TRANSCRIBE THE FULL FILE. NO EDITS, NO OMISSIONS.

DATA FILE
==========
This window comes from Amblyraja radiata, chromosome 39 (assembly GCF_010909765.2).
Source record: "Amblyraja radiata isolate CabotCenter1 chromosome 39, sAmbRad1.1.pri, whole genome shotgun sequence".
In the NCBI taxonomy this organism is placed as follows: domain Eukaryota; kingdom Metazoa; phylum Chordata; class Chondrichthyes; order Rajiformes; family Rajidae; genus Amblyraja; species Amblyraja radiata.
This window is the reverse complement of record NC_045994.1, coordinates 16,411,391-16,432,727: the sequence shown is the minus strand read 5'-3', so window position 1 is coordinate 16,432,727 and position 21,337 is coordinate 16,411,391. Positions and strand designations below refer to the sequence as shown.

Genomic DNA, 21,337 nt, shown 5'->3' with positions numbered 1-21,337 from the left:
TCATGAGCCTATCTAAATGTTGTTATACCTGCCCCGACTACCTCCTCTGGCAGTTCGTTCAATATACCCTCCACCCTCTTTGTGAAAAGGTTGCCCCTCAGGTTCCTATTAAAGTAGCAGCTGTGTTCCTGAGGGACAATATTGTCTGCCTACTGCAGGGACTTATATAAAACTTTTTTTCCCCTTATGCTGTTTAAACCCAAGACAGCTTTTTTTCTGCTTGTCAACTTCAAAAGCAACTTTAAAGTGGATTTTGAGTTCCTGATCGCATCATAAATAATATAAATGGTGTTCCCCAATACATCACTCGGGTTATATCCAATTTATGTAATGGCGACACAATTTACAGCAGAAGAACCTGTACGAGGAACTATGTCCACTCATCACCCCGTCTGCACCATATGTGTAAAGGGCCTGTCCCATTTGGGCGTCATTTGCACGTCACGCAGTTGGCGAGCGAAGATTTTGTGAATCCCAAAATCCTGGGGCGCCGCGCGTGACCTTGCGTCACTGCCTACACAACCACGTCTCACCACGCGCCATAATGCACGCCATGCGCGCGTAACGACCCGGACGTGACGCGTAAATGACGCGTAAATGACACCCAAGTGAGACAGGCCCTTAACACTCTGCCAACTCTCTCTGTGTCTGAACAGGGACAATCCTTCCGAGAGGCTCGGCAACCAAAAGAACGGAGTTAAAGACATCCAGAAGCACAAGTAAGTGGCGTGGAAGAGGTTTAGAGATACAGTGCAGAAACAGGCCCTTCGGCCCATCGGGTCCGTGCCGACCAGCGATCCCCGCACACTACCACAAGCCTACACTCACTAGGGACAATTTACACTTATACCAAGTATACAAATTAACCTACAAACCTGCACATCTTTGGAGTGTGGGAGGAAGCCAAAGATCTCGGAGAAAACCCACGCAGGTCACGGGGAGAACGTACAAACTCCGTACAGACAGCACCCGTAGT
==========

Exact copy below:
This window comes from Amblyraja radiata, chromosome 39 (assembly GCF_010909765.2).
Source record: "Amblyraja radiata isolate CabotCenter1 chromosome 39, sAmbRad1.1.pri, whole genome shotgun sequence".
In the NCBI taxonomy this organism is placed as follows: domain Eukaryota; kingdom Metazoa; phylum Chordata; class Chondrichthyes; order Rajiformes; family Rajidae; genus Amblyraja; species Amblyraja radiata.
This window is the reverse complement of record NC_045994.1, coordinates 16,411,391-16,432,727: the sequence shown is the minus strand read 5'-3', so window position 1 is coordinate 16,432,727 and position 21,337 is coordinate 16,411,391. Positions and strand designations below refer to the sequence as shown.

Genomic DNA, 21,337 nt, shown 5'->3' with positions numbered 1-21,337 from the left:
TCATGAGCCTATCTAAATGTTGTTATACCTGCCCCGACTACCTCCTCTGGCAGTTCGTTCAATATACCCTCCACCCTCTTTGTGAAAAGGTTGCCCCTCAGGTTCCTATTAAAGTAGCAGCTGTGTTCCTGAGGGACAATATTGTCTGCCTACTGCAGGGACTTATATAAAACTTTTTTTCCCCTTATGCTGTTTAAACCCAAGACAGCTTTTTTTCTGCTTGTCAACTTCAAAAGCAACTTTAAAGTGGATTTTGAGTTCCTGATCGCATCATAAATAATATAAATGGTGTTCCCCAATACATCACTCGGGTTATATCCAATTTATGTAATGGCGACACAATTTACAGCAGAAGAACCTGTACGAGGAACTATGTCCACTCATCACCCCGTCTGCACCATATGTGTAAAGGGCCTGTCCCATTTGGGCGTCATTTGCACGTCACGCAGTTGGCGAGCGAAGATTTTGTGAATCCCAAAATCCTGGGGCGCCGCGCGTGACCTTGCGTCACTGCCTACACAACCACGTCTCACCACGCGCCATAATGCACGCCATGCGCGCGTAACGACCCGGACGTGACGCGTAAATGACGCGTAAATGACACCCAAGTGAGACAGGCCCTTAACACTCTGCCAACTCTCTCTGTGTCTGAACAGGGACAATCCTTCCGAGAGGCTCGGCAACCAAAAGAACGGAGTTAAAGACATCCAGAAGCACAAGTAAGTGGCGTGGAAGAGGTTTAGAGATACAGTGCAGAAACAGGCCCTTCGGCCCATCGGGTCCGTGCCGACCAGCGATCCCCGCACACTACCACAAGCCTACACTCACTAGGGACAATTTACACTTATACCAAGTATACAAATTAACCTACAAACCTGCACATCTTTGGAGTGTGGGAGGAAGCCAAAGATCTCGGAGAAAACCCACGCAGGTCACGGGGAGAACGTACAAACTCCGTACAGACAGCACCCGTAGT